Part of the yellow dog: U.S. coal miners' opposition to the company doctor system, 1936-1946

Alan V. Derickson

Research output: Contribution to journalComment/debatepeer-review

8 Scopus citations

Abstract

By the mid-1930s, U.S. coal miners could no longer tolerate company doctors. They objected to the misuse of preemployment and periodic medical examinations and to many other facets of employer-controlled health benefit plans. The rank-and-file movement for reform received critical assistance from the Bureau of Cooperative Medicine, which conducted an extensive investigation of health services in 157 Appalachian communities. This study not only substantiated the workers' indictment of prevailing conditions but illuminated new deficiencies in the quality and availability of hospital and medical care as well. The miners' union curtailed the undemocratic, exploitative system of company doctors and proprietary hospitals by establishing the United Mine Workers of America Welfare and Retirement Fund in 1946.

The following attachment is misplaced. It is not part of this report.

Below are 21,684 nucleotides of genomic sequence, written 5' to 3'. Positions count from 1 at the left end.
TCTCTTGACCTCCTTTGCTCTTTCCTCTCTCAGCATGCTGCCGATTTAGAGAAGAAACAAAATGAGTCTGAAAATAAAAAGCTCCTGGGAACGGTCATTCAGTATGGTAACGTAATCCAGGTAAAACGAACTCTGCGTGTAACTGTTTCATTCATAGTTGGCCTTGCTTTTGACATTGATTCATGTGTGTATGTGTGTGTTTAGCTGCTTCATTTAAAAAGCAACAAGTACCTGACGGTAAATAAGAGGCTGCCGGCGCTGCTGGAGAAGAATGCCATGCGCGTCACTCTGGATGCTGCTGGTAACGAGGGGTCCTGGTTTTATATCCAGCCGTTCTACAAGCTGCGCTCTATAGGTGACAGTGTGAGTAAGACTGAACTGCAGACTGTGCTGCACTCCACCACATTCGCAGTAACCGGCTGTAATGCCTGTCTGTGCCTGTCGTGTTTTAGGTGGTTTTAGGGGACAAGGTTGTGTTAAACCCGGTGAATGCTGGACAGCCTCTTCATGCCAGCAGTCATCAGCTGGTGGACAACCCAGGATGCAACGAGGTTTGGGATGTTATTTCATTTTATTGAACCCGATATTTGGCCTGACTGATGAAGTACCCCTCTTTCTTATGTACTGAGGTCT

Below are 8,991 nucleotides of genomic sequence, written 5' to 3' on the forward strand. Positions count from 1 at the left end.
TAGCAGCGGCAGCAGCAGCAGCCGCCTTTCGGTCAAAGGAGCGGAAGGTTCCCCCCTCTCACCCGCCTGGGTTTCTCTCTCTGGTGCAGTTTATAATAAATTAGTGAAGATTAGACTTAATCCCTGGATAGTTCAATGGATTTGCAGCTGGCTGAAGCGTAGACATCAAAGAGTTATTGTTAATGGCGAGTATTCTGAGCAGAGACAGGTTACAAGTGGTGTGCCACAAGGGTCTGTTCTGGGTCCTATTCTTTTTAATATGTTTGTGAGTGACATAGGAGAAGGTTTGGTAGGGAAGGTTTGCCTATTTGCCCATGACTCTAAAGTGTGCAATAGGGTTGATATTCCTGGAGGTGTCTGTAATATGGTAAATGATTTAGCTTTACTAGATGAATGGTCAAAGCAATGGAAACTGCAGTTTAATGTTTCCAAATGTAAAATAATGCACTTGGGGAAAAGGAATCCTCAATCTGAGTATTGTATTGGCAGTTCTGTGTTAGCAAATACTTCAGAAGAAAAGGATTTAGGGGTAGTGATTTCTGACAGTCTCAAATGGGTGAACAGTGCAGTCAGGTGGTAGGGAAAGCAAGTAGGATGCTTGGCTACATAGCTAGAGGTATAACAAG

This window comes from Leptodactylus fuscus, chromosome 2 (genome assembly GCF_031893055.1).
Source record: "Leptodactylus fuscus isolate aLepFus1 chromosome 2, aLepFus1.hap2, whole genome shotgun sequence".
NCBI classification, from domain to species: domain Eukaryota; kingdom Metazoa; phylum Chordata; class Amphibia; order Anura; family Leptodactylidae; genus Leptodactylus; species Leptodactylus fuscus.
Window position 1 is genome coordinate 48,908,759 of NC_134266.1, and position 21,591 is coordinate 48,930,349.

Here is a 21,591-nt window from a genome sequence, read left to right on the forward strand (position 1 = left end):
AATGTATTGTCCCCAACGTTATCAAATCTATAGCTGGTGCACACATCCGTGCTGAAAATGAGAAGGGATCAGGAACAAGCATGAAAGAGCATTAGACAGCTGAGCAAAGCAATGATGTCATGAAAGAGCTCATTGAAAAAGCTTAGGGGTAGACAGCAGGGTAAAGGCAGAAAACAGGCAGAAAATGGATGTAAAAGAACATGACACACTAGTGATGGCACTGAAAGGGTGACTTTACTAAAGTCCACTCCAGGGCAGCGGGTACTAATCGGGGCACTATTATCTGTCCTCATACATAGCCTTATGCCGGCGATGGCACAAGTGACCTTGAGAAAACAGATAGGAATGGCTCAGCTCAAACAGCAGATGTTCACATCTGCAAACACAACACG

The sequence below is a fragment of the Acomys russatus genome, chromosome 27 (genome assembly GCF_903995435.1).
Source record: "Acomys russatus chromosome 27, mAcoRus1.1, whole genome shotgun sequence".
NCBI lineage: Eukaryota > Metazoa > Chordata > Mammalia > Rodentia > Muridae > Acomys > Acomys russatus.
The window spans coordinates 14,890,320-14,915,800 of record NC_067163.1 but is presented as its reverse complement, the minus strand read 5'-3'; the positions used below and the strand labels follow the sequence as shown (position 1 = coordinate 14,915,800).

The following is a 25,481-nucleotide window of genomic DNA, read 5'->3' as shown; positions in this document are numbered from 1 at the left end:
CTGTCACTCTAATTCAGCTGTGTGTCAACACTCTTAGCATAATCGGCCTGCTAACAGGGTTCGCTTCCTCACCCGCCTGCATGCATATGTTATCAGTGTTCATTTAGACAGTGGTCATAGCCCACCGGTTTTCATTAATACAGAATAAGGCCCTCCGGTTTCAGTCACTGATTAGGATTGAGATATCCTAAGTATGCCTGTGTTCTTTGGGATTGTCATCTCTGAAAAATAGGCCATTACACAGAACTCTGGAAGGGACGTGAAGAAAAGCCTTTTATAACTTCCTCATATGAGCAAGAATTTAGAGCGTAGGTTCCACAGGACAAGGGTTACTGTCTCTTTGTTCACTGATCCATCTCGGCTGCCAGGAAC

Original languageEnglish (US)
Pages (from-to)709-720
Number of pages12
JournalInternational Journal of Health Services
Volume19
Issue number4
DOIs
StatePublished - Jan 1 1989

All Science Journal Classification (ASJC) codes

  • Health Policy

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